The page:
Construction Inputs Stabilizing But Industry Remains Volatile

A new report was published by the Associated General Contractors of America.

Source : Unsplash Emilio Williams

December 24, 2023

Author : Patty Allen

A new analysis of U.S. Bureau of Labor Statistics Producer Price Index data released on Wednesday by Associated General Contractors of America shows that construction input prices decreased 0.3% in November, mostly due to reduced gas and diesel prices.

According to ABC Chief Economist Anirban Basu, the decline signifies two months of price alleviation, a welcome trend for contractors. The research shows that although nonresidential construction input prices have decreased by 0.4% from the previous year, overall construction costs are still 0.8% less than a year ago.

"Construction input prices declined for the second straight month in November," Chief Economist Anirban Basu explained. "While much of the recent decline is due to record domestic oil production and the resulting precipitous decline in gas and diesel prices, other commodities like iron and steel and lumber products are currently more affordable than they were at the same time last year."

"Falling, or at the very least stable, input prices should help to control construction cost increases in the coming quarters," he further added. "This is a welcome development for an industry still dealing with extraordinarily elevated financing costs and rising labor costs due to ongoing worker shortages."

Construction has faced additional difficulties this year despite the good news that price hikes from the epidemic are reducing.

The construction industry has been facing several challenges from across all quarters. According to Ken Simonson, chief economist at the Associated General Contractors of America, this includes:

  1. Excessive lead times for certain construction materials, which have to be imported. Due to the ongoing wars in Europe and Asia, this problem has been further exacerbated.
  2. Now, both private and public projects have strict equity requirements, which are often difficult to meet.
  3. Many banks have stopped lending to commercial real estate projects.
  4. The problem of labor shortage continues even in the last quarter of 2023.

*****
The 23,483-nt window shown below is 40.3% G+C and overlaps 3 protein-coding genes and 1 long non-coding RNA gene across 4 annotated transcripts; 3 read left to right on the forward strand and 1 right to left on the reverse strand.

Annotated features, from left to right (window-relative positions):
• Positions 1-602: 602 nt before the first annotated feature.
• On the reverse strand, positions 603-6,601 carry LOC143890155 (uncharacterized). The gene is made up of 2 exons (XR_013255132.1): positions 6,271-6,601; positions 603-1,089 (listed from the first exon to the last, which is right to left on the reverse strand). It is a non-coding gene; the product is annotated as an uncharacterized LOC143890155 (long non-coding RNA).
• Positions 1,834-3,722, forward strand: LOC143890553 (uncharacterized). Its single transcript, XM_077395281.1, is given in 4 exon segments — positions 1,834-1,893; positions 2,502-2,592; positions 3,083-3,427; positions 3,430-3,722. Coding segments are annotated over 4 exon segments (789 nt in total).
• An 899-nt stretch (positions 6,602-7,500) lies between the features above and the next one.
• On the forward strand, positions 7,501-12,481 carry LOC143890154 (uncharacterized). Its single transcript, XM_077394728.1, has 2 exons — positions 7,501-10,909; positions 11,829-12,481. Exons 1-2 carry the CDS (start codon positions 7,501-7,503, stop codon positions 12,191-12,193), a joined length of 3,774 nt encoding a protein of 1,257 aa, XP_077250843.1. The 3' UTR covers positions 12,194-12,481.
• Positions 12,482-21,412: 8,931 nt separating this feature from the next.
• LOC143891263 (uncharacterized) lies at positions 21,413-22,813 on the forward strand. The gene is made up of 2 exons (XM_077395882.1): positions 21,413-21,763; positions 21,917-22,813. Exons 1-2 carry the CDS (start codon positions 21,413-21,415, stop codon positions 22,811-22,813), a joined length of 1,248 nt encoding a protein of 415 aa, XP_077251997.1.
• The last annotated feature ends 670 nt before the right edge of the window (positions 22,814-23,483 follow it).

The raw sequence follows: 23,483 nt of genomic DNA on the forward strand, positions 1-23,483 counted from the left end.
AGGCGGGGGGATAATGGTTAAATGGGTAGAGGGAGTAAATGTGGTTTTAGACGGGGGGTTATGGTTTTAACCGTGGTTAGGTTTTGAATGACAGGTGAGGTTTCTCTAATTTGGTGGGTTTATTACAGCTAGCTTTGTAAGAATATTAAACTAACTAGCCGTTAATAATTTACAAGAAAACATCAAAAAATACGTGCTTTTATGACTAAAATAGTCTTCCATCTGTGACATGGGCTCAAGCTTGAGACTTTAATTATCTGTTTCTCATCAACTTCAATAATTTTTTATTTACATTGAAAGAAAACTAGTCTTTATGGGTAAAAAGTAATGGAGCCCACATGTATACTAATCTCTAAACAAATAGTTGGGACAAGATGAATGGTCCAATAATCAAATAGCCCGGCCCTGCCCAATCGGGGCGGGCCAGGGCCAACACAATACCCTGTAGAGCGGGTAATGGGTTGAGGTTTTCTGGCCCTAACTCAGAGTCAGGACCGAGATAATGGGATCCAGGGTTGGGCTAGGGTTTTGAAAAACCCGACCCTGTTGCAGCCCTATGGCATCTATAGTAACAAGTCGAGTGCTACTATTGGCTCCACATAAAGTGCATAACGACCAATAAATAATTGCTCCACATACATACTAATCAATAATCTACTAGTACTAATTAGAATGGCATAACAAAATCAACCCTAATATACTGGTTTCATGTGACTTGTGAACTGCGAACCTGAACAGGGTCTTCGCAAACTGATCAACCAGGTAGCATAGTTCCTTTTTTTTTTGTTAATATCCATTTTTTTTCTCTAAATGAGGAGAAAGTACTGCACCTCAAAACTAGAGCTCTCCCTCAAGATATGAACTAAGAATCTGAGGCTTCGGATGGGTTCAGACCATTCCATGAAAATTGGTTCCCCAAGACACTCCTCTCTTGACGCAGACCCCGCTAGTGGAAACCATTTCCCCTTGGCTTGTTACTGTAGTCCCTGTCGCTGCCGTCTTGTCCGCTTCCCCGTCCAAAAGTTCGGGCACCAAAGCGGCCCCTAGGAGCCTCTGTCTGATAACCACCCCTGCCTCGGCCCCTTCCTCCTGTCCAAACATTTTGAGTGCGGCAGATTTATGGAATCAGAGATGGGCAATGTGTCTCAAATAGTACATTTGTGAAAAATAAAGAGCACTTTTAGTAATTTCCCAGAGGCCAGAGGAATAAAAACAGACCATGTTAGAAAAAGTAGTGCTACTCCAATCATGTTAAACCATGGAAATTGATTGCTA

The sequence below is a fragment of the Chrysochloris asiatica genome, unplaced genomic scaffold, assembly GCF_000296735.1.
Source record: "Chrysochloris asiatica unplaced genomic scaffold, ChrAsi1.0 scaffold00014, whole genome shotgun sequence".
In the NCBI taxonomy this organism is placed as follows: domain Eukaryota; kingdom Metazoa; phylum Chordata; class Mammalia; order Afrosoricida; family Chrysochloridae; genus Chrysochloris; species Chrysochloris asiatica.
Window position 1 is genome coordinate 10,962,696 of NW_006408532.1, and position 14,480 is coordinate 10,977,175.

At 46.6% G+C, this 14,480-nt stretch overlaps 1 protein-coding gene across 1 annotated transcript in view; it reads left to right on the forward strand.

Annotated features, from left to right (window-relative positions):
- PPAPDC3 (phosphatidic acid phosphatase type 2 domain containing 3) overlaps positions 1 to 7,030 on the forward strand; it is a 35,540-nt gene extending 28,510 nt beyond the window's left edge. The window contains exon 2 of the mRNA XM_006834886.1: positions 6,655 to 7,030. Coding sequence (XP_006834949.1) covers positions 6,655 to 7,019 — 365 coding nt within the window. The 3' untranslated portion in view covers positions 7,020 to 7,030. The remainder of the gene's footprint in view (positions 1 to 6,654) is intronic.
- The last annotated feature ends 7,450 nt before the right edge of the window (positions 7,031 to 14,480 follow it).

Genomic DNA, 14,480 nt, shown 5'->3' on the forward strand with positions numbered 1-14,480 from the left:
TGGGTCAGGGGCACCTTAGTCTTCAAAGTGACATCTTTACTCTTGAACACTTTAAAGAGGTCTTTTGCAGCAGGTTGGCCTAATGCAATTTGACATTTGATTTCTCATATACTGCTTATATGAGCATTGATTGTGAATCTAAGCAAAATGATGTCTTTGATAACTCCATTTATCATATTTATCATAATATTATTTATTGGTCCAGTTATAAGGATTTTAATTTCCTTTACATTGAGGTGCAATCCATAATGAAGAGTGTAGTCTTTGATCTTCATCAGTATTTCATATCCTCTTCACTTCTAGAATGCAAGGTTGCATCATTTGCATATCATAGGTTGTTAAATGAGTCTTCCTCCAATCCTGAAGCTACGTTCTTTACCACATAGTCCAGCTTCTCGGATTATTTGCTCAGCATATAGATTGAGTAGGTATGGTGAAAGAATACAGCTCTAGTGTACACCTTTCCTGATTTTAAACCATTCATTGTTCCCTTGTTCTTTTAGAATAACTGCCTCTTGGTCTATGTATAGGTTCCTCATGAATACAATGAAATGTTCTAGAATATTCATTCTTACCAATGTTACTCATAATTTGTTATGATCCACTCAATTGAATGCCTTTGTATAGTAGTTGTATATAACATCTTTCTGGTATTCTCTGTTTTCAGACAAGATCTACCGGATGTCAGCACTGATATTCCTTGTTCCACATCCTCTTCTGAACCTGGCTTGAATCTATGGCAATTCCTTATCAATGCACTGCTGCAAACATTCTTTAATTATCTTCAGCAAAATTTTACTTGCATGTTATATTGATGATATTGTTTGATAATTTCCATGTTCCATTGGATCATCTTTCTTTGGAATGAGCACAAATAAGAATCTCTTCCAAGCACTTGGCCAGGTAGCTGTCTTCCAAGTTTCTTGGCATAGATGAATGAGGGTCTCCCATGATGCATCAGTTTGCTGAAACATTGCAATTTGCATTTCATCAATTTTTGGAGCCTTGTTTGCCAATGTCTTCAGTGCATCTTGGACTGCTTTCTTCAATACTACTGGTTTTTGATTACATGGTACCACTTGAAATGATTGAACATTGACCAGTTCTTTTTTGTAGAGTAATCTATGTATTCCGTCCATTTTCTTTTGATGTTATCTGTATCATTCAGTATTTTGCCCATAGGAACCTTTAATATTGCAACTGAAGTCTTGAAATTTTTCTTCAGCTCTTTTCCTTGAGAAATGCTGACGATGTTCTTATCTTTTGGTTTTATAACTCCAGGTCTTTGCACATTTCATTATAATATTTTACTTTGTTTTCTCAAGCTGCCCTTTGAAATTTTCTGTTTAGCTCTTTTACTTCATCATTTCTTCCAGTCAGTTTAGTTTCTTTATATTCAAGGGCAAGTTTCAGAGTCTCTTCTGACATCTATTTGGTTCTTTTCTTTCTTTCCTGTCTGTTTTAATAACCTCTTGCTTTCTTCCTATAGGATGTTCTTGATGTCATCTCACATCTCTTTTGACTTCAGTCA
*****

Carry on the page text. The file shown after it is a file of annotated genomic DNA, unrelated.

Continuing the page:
"Contractors working on developer-financed projects - multifamily, warehouse, office, perhaps retail and lodging - are reporting multiple challenges that developers are experiencing," reported Simonson in a press release. "That is leading to some project deferrals, though not necessarily outright cancellations."

Although the drop in gas and diesel prices due to record domestic oil production is mostly responsible for the recent relief, Basu points out that other building supplies, like iron, steel, and lumber goods, are still cheaper than they were a year ago.

However, Simonson made the point that certain declines are better than others. For example, the decline in lumber prices is wonderful news for homeowners and remodelers but has little impact on nonresidential buildings and high-rise multifamily projects. Despite the two months of declines in a row, he continued, material volatility isn't fully dead.

For instance, the study states that in October, the price of natural gas increased by 24.1%, while the costs of switchgear, switchboards, and industrial control equipment all increased by 1%.

Two of the three energy subcategories saw price decreases last month. The price of raw materials for crude petroleum dropped by 9.5%, while the price of raw energy resources dropped by 3.2%. The research stated that while lumber prices decreased by 0.7%, iron and steel prices decreased by 0.1% from the previous month.

Category : Contractor Trades Investment in Infrastructure Market Watch Material Costs

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